And the winner of the final presidential debate was … Joe the Plumber.
The suddenly famous Joe the Plumber, whose real name is Sam Joe Wurzelbacher, was invoked 23 times by John McCain and Barack Obama as they battled for the hearts and minds of voters during Wednesday night's debate.
"It floored me. It's not something I expected ever," Wurzelbacher said in an exclusive interview with Diane Sawyer on "Good Morning America." "My son is digging it. It's kind of neat."
Wurzelbacher has become the focal point of the presidential election because of his objections to Obama's plan to boost taxes on people who earn more than $250,000. Ironically, the plumber currently has an income level that would make him eligible for Obama's proposed tax cut rather than the tax increase.
Wurzelbacher said he didn't give any interviews before Wednesday's debate because he was busy fixing a water main break at a gas station and "I was muddy and soaking wet."
Wurzelbacher said he had a couple of plumbing jobs scheduled for today and hoped he would get more calls before the day was out.
He will need the money. Wurzelbacher's new notoriety has brought to light the fact that he owes nearly $1,200 in unpaid taxes.
"There is a judgment lien against him for nonpayment of income tax," Barb Losie, deputy clerk of the Lucas County Court of Common Pleas, told ABCNews.com. "The state files hundreds of liens a day. It means he owes that money."
Losie said Wurzelbacher owes $1,182 from January 2007, but no action has been taken against him outside of filing the lien.
"There is no judge pulled, there is no attorney assigned... There is a 99 percent chance he doesn't know about the lien, unless he did a credit report or was ready to pay his taxes," Losie said.
A second lien has been filed in the courhouse against Wurzelbacher for $1,261 that he apparently owes St. Charles Mercy Hospital. That lien was filed in March 2007.
The Ohio plumber of 15 years came into the spotlight Sunday when he met Obama as the Democratic senator campaigned in Toledo, Ohio. Wurzelbacher questioned Obama about his plan to increase taxes for incomes of more than $250,000.
Wurzelbacher told Obama he was trying to buy a plumbing business that would put him in that tax bracket and wondered how much he would be taxed if he acquired it.
When asked whether the McCain campaign had told him he would be a prominent part of the debate and whether McCain's people had approached him before he met Obama, Wurzelbacher was unclear.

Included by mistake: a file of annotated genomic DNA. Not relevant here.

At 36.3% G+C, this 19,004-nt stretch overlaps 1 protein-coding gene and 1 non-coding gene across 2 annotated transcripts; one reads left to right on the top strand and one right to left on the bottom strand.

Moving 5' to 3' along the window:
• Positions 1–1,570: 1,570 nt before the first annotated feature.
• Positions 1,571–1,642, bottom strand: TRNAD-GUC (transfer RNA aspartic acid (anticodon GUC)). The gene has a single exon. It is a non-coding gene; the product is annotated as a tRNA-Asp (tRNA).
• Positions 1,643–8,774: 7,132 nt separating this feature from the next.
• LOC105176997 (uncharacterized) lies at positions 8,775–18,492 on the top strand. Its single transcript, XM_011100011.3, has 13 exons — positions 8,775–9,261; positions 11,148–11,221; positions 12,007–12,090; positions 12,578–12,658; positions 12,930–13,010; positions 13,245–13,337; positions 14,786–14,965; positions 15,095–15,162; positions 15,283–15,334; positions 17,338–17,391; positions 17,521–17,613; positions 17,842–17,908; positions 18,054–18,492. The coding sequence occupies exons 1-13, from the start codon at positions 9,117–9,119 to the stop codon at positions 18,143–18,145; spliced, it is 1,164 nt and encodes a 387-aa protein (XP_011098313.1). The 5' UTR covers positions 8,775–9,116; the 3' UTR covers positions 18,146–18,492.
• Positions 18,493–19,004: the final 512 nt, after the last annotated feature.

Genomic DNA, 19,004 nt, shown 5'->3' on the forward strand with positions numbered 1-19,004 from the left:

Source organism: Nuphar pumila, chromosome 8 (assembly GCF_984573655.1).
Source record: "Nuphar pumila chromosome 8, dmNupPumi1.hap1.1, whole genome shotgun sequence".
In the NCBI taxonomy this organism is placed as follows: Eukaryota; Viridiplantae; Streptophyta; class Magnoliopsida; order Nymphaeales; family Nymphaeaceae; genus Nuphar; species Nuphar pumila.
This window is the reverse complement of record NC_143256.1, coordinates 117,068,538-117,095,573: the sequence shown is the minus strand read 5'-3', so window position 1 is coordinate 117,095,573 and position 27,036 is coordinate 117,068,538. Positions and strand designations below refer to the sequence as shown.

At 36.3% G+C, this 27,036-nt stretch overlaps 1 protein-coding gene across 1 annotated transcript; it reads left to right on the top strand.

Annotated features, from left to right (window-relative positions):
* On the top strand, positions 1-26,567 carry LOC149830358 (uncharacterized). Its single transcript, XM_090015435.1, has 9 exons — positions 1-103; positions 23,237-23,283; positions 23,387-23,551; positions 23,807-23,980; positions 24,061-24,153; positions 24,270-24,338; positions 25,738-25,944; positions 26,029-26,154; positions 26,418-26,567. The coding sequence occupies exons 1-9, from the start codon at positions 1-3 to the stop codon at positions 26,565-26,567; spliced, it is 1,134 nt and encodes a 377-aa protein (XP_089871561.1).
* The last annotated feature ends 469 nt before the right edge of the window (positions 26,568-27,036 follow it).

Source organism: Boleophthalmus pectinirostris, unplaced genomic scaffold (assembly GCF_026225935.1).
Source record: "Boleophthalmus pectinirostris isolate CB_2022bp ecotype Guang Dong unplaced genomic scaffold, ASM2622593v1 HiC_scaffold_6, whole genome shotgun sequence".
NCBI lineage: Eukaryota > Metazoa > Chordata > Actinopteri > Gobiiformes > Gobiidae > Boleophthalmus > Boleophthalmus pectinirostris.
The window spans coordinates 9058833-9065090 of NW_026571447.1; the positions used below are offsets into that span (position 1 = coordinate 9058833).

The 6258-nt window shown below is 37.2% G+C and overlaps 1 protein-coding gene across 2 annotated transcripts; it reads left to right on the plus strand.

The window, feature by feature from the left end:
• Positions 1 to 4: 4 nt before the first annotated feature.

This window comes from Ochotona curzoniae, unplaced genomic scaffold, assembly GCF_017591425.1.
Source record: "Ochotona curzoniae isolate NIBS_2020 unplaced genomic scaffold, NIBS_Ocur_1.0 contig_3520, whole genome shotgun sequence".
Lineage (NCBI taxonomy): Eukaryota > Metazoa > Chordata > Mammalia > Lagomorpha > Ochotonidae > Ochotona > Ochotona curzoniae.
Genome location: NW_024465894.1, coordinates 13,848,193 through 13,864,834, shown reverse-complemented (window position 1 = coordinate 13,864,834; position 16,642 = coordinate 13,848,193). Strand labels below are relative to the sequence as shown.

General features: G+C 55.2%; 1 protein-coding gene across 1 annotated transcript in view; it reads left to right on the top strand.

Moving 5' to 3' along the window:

"Oh no. No one's contacted me as far as being on the debate or as far as my name being used," Wurzelbacher said. "I have been contacted by them and asked to show up at a rally, but other than that, I just happened to be there and Barack Obama showed up."
When Obama was quizzed by Wurzelbacher, the plumber quickly became one of the most recognized faces of the campaign and a forceful voice on taxing higher income brackets.
"Not that I don't want to be taxed," Wurzelbacher told "GMA." "You have to be taxed. Just because you work a little harder to have a little bit more money taken from you, I mean, that's scary. I worked hard for it. Why should I be taxed more than other people?"
He was even more passionate when he explained his objections to ABC News' "Nightline" shortly after the debate ended.
"To be honest with you, that infuriates me," Wurzelbacher told "Nightline." "It's not right for someone to decide you made too much -- that you've done too good and now we're going to take some of it back."
"That's just completely wrong," he added.
Wurzelbacher conceded today that he is not in danger of being hit with the higher tax rate. He acknowledged that he wants to buy a plumbing company for $250,000 to $280,000. That wouldn't be how much profit he would make from the firm.
He would make much less, he said.
That would seem to indicate that Wurzelbacher would not be subject to Obama's proposed tax increase from 36 percent to 39 percent for those making more than $250,000 per family. Instead, he would be eligible for a tax cut that Obama is proposing.
Nevertheless, the plumber said people shouldn't be "punished' for success even if you become a billionaire.
"I don't like it," said Wurzelbacher. "You know, me or -- you know, Bill Gates, I don't care who you are. If you worked for it, if it was your idea, and you implemented it, it's not right for someone to decide you made too much."
Wednesday night's debate became very personal for Wurzelbacher.
"You were going to put him in a higher tax bracket, which was going to increase his taxes, which was going to cause him not to be able to employ people, which Joe was trying to realize the American dream," McCain said to Obama.
The Arizona senator then looked directly into the TV camera and said: "Joe, I want to tell you, I'll not only help you buy that business that you worked your whole life for and I'll keep your taxes low and I'll provide available and affordable health care for you and your employees. And I will not stand for a tax increase on small-business income."
Wurzelbacher would not reveal whom he'll cast his ballot for Nov. 4.
"That's a personal decision. Myself and the button I push will know that answer," he said.
He encouraged voters to "be educated" before selecting a candidate.
"Don't sit there and take someone else's opinion. Listen to them. Find the information out for yourself," Wurzelbacher said.
ABC News' Chris Bury contributed to this report.